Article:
At Friday evening’s Superjam at ACES2018, editorial titans Paula Froke, Carol Saller, Susan Wessling and Angela Gibson dove into the ins and outs of their respective style guides, captivating an overflowing room.
Wessling, senior editor for editing standards at the New York Times, said the newspaper is “generally not interested in being on the vanguard of language, but reflecting what language is.”
Wessling emphasized the paper’s importance of being accessible to both experts and laypeople.
Carol Saller, editor and writer for the Chicago Manual of Style, said that the manual “continues to grow in size, especially the citation chapters, which cover an increasing number and variety of potential sources for citing.”
Angela Gibson, director of scholarly communication at the Modern Language Association (MLA), said that the MLA Style Manual has three aims: universal adoption, uniform citation practices, and educational instruction of students.
“We want students to understand how to evaluate sources, and that they’re responsible for communicating the sources of their ideas when entering a public conversation,” Gibson said.
Paula Froke, lead editor of the Associated Press Stylebook, said that the AP stylebook can trace its roots to 1909. However, the first stylebook resembling the current version was released in 1953.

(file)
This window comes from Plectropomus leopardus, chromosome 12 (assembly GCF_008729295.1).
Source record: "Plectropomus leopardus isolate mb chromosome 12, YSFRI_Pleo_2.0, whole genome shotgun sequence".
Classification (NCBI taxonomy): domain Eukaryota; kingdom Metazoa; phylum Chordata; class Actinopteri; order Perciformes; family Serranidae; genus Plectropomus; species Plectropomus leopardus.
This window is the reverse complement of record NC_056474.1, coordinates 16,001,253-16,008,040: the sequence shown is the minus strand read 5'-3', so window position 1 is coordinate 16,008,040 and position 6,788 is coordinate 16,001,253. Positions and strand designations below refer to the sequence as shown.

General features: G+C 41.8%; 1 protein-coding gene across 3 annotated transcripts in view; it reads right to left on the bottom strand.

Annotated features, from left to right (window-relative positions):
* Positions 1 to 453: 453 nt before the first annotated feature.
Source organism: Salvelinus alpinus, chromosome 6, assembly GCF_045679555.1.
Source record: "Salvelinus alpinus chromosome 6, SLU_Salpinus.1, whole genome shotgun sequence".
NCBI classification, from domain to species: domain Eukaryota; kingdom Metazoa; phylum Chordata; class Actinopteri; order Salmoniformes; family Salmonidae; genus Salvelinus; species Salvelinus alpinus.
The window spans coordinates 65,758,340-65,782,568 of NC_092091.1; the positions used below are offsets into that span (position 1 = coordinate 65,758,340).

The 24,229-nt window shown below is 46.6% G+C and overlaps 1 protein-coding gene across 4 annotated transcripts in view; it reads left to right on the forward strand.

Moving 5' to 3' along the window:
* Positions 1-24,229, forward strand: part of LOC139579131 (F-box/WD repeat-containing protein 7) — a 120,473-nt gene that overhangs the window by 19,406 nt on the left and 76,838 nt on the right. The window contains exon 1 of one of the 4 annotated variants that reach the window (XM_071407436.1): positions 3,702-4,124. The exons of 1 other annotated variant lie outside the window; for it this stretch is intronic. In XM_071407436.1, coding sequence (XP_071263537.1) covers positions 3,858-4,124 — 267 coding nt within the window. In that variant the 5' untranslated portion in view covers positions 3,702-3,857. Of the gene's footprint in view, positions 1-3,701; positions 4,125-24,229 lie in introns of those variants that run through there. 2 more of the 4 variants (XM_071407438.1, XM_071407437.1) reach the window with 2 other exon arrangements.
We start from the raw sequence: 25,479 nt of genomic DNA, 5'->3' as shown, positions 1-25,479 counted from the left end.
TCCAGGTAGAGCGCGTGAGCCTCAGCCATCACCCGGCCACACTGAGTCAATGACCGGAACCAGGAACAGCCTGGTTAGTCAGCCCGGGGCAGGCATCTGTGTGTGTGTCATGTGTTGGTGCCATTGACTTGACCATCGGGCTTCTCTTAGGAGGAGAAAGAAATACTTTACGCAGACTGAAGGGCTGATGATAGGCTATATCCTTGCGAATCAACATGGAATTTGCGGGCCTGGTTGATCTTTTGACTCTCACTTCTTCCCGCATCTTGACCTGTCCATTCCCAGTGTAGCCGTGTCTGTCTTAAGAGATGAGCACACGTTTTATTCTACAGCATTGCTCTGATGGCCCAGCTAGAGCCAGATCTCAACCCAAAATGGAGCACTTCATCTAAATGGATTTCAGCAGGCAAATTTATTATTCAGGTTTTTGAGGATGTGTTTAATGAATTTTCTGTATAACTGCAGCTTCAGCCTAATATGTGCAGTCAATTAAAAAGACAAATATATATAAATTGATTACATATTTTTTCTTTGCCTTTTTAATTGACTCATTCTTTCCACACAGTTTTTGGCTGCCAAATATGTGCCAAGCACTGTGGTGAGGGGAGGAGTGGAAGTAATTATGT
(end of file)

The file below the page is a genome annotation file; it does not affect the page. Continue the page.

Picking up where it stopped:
“Back in 1977, almost all stylebook users were journalists and newspaper people,” Gibson said.
In the age of Twitter and other breathlessly concise styles of communication, Wessling gave voice to other communication styles.
“Slow is another word for thoughtful,” she said. “It’s perfectly okay to use more words instead of one.”
“Specificity is really, really helpful instead of a label,” she added.
Similarly, in writing, Froke said, “[The] rule of common sense should prevail at all times.”
Editors basically agreed with one another that familiarity with the extraneous details of each style guide is not necessarily as important as an understanding of the basics of each style guide and a sense of editorial intuition.
“Instead of memorizing the style guide, you need to know what’s in it, and where to find it,” Saller said.
“Forget about all of the chapters that you don’t need,” she continued.
Audience members appreciated the civility and respect of the conversation.
Neil Holdway, associate managing editor of the Daily Herald, said that he, “liked the flexibility of each style book. I like when Carol (Saller) said ‘you need to use your head, use your judgement’”
“I thought it was nice to hear them all in agreement. You would assume that they would butt heads, but everyone was respectable. They were respectful towards each other, but they also have respect for the other style guides,” Frannie Sprouls, editor of Guerrero Media, said.
“It was a really delightful conversation,” judy-b., principal of STUDIOjudyb, added.
Header image credit: ONA USFSP/Emily Bowers